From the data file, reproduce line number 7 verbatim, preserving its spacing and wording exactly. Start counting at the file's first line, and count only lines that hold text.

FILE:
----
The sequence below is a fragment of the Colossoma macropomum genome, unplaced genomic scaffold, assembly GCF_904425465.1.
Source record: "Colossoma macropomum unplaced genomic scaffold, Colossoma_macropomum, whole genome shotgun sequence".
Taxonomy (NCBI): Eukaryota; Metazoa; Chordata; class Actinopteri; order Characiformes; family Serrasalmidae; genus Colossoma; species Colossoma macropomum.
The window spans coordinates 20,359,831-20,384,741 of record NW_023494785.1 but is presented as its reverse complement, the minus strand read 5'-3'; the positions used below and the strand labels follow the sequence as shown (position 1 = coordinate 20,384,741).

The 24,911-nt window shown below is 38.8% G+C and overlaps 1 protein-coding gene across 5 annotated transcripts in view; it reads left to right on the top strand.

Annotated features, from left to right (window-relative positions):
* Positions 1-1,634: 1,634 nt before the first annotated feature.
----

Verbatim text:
* Positions 1-1,634: 1,634 nt before the first annotated feature.